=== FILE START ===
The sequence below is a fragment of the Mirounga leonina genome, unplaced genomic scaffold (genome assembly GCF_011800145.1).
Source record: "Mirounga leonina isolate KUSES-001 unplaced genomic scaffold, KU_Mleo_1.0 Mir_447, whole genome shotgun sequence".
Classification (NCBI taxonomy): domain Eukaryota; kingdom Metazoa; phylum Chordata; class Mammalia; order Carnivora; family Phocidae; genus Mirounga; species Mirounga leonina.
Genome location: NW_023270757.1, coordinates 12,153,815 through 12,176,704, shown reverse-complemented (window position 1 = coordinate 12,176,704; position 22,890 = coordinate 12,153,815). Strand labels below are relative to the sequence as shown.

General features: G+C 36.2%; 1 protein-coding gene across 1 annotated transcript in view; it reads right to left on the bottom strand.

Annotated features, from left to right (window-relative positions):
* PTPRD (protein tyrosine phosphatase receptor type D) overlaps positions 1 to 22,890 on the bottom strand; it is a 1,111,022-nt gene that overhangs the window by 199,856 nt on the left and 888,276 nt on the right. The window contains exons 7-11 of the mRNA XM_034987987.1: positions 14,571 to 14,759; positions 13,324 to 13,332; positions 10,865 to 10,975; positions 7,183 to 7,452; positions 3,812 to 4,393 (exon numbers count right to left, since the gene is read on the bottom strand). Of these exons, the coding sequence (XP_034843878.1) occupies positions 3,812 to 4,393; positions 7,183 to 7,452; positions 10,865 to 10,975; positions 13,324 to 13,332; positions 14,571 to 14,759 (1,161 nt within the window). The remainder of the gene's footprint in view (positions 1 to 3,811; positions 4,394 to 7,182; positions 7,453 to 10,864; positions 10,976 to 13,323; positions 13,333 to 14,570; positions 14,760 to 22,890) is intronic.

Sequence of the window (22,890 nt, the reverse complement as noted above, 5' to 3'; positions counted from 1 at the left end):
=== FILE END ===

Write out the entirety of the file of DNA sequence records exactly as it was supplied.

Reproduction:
The sequence below is a fragment of the Mirounga leonina genome, unplaced genomic scaffold (genome assembly GCF_011800145.1).
Source record: "Mirounga leonina isolate KUSES-001 unplaced genomic scaffold, KU_Mleo_1.0 Mir_447, whole genome shotgun sequence".
Classification (NCBI taxonomy): domain Eukaryota; kingdom Metazoa; phylum Chordata; class Mammalia; order Carnivora; family Phocidae; genus Mirounga; species Mirounga leonina.
Genome location: NW_023270757.1, coordinates 12,153,815 through 12,176,704, shown reverse-complemented (window position 1 = coordinate 12,176,704; position 22,890 = coordinate 12,153,815). Strand labels below are relative to the sequence as shown.

General features: G+C 36.2%; 1 protein-coding gene across 1 annotated transcript in view; it reads right to left on the bottom strand.

Annotated features, from left to right (window-relative positions):
* PTPRD (protein tyrosine phosphatase receptor type D) overlaps positions 1 to 22,890 on the bottom strand; it is a 1,111,022-nt gene that overhangs the window by 199,856 nt on the left and 888,276 nt on the right. The window contains exons 7-11 of the mRNA XM_034987987.1: positions 14,571 to 14,759; positions 13,324 to 13,332; positions 10,865 to 10,975; positions 7,183 to 7,452; positions 3,812 to 4,393 (exon numbers count right to left, since the gene is read on the bottom strand). Of these exons, the coding sequence (XP_034843878.1) occupies positions 3,812 to 4,393; positions 7,183 to 7,452; positions 10,865 to 10,975; positions 13,324 to 13,332; positions 14,571 to 14,759 (1,161 nt within the window). The remainder of the gene's footprint in view (positions 1 to 3,811; positions 4,394 to 7,182; positions 7,453 to 10,864; positions 10,976 to 13,323; positions 13,333 to 14,570; positions 14,760 to 22,890) is intronic.

Sequence of the window (22,890 nt, the reverse complement as noted above, 5' to 3'; positions counted from 1 at the left end):